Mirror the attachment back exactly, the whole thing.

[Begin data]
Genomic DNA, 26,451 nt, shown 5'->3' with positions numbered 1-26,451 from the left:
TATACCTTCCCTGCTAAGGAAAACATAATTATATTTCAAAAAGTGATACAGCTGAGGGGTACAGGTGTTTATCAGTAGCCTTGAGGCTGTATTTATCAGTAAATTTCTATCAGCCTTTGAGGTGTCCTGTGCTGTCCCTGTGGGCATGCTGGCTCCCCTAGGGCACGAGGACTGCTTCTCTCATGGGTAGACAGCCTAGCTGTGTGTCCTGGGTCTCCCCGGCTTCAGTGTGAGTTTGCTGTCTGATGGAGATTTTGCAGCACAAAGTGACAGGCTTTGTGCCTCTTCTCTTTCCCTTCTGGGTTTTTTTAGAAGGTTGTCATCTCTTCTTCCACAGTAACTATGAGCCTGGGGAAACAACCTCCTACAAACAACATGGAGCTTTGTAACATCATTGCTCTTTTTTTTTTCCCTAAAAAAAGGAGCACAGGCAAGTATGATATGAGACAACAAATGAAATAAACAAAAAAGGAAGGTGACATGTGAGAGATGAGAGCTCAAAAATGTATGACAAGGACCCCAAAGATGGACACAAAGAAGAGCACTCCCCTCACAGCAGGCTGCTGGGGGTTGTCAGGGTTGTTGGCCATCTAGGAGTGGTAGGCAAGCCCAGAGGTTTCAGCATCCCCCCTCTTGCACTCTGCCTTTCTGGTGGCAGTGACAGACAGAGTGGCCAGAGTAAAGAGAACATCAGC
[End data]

Genomic DNA, 26,451 nt, shown 5'->3' with positions numbered 1-26,451 from the left:
TATACCTTCCCTGCTAAGGAAAACATAATTATATTTCAAAAAGTGATACAGCTGAGGGGTACAGGTGTTTATCAGTAGCCTTGAGGCTGTATTTATCAGTAAATTTCTATCAGCCTTTGAGGTGTCCTGTGCTGTCCCTGTGGGCATGCTGGCTCCCCTAGGGCACGAGGACTGCTTCTCTCATGGGTAGACAGCCTAGCTGTGTGTCCTGGGTCTCCCCGGCTTCAGTGTGAGTTTGCTGTCTGATGGAGATTTTGCAGCACAAAGTGACAGGCTTTGTGCCTCTTCTCTTTCCCTTCTGGGTTTTTTTAGAAGGTTGTCATCTCTTCTTCCACAGTAACTATGAGCCTGGGGAAACAACCTCCTACAAACAACATGGAGCTTTGTAACATCATTGCTCTTTTTTTTTTCCCTAAAAAAAGGAGCACAGGCAAGTATGATATGAGACAACAAATGAAATAAACAAAAAAGGAAGGTGACATGTGAGAGATGAGAGCTCAAAAATGTATGACAAGGACCCCAAAGATGGACACAAAGAAGAGCACTCCCCTCACAGCAGGCTGCTGGGGGTTGTCAGGGTTGTTGGCCATCTAGGAGTGGTAGGCAAGCCCAGAGGTTTCAGCATCCCCCCTCTTGCACTCTGCCTTTCTGGTGGCAGTGACAGACAGAGTGGCCAGAGTAAAGAGAACATCAGC